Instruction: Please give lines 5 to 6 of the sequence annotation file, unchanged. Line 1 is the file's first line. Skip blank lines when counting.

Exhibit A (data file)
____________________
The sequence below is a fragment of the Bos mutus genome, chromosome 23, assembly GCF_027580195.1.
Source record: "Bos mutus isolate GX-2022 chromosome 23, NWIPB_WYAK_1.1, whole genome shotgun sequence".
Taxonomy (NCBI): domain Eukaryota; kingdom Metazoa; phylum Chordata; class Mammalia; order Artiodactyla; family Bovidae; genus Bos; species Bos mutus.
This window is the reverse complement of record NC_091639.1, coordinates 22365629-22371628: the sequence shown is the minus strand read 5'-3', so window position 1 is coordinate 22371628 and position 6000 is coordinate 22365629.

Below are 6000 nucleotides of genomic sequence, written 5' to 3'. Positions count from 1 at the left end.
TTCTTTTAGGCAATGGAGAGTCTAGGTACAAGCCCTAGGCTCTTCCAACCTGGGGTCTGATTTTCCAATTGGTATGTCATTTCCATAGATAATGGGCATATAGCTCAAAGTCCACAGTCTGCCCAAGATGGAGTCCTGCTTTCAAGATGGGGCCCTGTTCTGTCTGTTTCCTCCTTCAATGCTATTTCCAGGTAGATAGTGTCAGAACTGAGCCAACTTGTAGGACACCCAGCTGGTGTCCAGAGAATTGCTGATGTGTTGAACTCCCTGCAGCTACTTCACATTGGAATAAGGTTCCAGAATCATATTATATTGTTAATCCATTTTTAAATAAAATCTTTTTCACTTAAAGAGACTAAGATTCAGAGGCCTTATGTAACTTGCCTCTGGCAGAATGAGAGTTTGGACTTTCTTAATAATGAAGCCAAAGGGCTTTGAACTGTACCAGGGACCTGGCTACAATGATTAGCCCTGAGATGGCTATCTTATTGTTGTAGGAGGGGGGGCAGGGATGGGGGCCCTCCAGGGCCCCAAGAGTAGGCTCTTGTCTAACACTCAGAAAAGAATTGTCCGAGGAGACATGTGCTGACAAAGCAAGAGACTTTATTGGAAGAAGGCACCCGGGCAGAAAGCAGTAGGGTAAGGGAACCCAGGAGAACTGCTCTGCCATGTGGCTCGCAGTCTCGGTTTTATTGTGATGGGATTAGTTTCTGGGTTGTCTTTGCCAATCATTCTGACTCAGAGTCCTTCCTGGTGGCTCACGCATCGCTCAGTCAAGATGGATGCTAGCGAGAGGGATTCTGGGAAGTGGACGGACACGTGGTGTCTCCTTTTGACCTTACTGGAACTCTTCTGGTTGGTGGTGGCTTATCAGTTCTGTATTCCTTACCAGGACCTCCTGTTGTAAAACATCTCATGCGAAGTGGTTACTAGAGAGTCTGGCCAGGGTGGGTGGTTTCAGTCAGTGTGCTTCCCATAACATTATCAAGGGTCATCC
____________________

Below are 6000 nucleotides of genomic sequence, written 5' to 3'. Positions count from 1 at the left end.
TTCTTTTAGGCAATGGAGAGTCTAGGTACAAGCCCTAGGCTCTTCCAACCTGGGGTCTGATTTTCCAATTGGTATGTCATTTCCATAGATAATGGGCATATAGCTCAAAGTCCACAGTCTGCCCAAGATGGAGTCCTGCTTTCAAGATGGGGCCCTGTTCTGTCTGTTTCCTCCTTCAATGCTATTTCCAGGTAGATAGTGTCAGAACTGAGCCAACTTGTAGGACACCCAGCTGGTGTCCAGAGAATTGCTGATGTGTTGAACTCCCTGCAGCTACTTCACATTGGAATAAGGTTCCAGAATCATATTATATTGTTAATCCATTTTTAAATAAAATCTTTTTCACTTAAAGAGACTAAGATTCAGAGGCCTTATGTAACTTGCCTCTGGCAGAATGAGAGTTTGGACTTTCTTAATAATGAAGCCAAAGGGCTTTGAACTGTACCAGGGACCTGGCTACAATGATTAGCCCTGAGATGGCTATCTTATTGTTGTAGGAGGGGGGGCAGGGATGGGGGCCCTCCAGGGCCCCAAGAGTAGGCTCTTGTCTAACACTCAGAAAAGAATTGTCCGAGGAGACATGTGCTGACAAAGCAAGAGACTTTATTGGAAGAAGGCACCCGGGCAGAAAGCAGTAGGGTAAGGGAACCCAGGAGAACTGCTCTGCCATGTGGCTCGCAGTCTCGGTTTTATTGTGATGGGATTAGTTTCTGGGTTGTCTTTGCCAATCATTCTGACTCAGAGTCCTTCCTGGTGGCTCACGCATCGCTCAGTCAAGATGGATGCTAGCGAGAGGGATTCTGGGAAGTGGACGGACACGTGGTGTCTCCTTTTGACCTTACTGGAACTCTTCTGGTTGGTGGTGGCTTATCAGTTCTGTATTCCTTACCAGGACCTCCTGTTGTAAAACATCTCATGCGAAGTGGTTACTAGAGAGTCTGGCCAGGGTGGGTGGTTTCAGTCAGTGTGCTTCCCATAACATTATCAAGGGTCATCC